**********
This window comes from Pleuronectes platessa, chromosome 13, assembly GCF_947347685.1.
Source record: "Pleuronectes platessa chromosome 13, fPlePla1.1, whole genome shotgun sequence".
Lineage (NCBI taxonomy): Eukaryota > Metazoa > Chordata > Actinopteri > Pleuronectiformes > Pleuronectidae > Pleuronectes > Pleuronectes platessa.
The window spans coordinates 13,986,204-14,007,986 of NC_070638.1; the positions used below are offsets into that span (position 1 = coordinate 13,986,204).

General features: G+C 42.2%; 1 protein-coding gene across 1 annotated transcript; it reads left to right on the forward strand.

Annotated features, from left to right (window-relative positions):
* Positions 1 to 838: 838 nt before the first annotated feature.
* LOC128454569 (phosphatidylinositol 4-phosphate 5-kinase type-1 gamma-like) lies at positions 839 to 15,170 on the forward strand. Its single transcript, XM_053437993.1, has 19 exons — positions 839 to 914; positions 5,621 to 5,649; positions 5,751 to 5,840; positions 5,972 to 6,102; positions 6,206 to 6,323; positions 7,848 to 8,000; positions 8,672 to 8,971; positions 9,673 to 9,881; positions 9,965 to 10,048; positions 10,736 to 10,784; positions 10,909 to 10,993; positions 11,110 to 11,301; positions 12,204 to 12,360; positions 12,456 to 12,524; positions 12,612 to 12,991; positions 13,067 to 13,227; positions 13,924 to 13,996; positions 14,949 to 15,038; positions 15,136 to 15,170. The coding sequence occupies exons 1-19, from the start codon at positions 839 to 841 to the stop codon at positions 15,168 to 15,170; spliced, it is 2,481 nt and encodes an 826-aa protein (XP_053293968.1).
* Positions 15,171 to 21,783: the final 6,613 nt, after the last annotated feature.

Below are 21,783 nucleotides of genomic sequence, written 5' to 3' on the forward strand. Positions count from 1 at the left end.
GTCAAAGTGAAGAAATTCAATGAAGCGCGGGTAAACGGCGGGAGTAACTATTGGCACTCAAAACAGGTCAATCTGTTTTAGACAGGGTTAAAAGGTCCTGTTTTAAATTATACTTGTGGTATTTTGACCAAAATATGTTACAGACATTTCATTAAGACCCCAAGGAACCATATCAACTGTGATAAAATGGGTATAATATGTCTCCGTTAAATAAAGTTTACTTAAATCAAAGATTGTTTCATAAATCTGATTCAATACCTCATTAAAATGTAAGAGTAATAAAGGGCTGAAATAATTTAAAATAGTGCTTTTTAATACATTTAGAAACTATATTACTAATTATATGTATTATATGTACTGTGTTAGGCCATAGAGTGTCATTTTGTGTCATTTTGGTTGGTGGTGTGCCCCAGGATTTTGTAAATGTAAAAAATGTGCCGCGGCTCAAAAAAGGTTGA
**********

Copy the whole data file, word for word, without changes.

This window comes from Pleuronectes platessa, chromosome 13, assembly GCF_947347685.1.
Source record: "Pleuronectes platessa chromosome 13, fPlePla1.1, whole genome shotgun sequence".
Lineage (NCBI taxonomy): Eukaryota > Metazoa > Chordata > Actinopteri > Pleuronectiformes > Pleuronectidae > Pleuronectes > Pleuronectes platessa.
The window spans coordinates 13,986,204-14,007,986 of NC_070638.1; the positions used below are offsets into that span (position 1 = coordinate 13,986,204).

General features: G+C 42.2%; 1 protein-coding gene across 1 annotated transcript; it reads left to right on the forward strand.

Annotated features, from left to right (window-relative positions):
* Positions 1 to 838: 838 nt before the first annotated feature.
* LOC128454569 (phosphatidylinositol 4-phosphate 5-kinase type-1 gamma-like) lies at positions 839 to 15,170 on the forward strand. Its single transcript, XM_053437993.1, has 19 exons — positions 839 to 914; positions 5,621 to 5,649; positions 5,751 to 5,840; positions 5,972 to 6,102; positions 6,206 to 6,323; positions 7,848 to 8,000; positions 8,672 to 8,971; positions 9,673 to 9,881; positions 9,965 to 10,048; positions 10,736 to 10,784; positions 10,909 to 10,993; positions 11,110 to 11,301; positions 12,204 to 12,360; positions 12,456 to 12,524; positions 12,612 to 12,991; positions 13,067 to 13,227; positions 13,924 to 13,996; positions 14,949 to 15,038; positions 15,136 to 15,170. The coding sequence occupies exons 1-19, from the start codon at positions 839 to 841 to the stop codon at positions 15,168 to 15,170; spliced, it is 2,481 nt and encodes an 826-aa protein (XP_053293968.1).
* Positions 15,171 to 21,783: the final 6,613 nt, after the last annotated feature.

Below are 21,783 nucleotides of genomic sequence, written 5' to 3' on the forward strand. Positions count from 1 at the left end.
GTCAAAGTGAAGAAATTCAATGAAGCGCGGGTAAACGGCGGGAGTAACTATTGGCACTCAAAACAGGTCAATCTGTTTTAGACAGGGTTAAAAGGTCCTGTTTTAAATTATACTTGTGGTATTTTGACCAAAATATGTTACAGACATTTCATTAAGACCCCAAGGAACCATATCAACTGTGATAAAATGGGTATAATATGTCTCCGTTAAATAAAGTTTACTTAAATCAAAGATTGTTTCATAAATCTGATTCAATACCTCATTAAAATGTAAGAGTAATAAAGGGCTGAAATAATTTAAAATAGTGCTTTTTAATACATTTAGAAACTATATTACTAATTATATGTATTATATGTACTGTGTTAGGCCATAGAGTGTCATTTTGTGTCATTTTGGTTGGTGGTGTGCCCCAGGATTTTGTAAATGTAAAAAATGTGCCGCGGCTCAAAAAAGGTTGA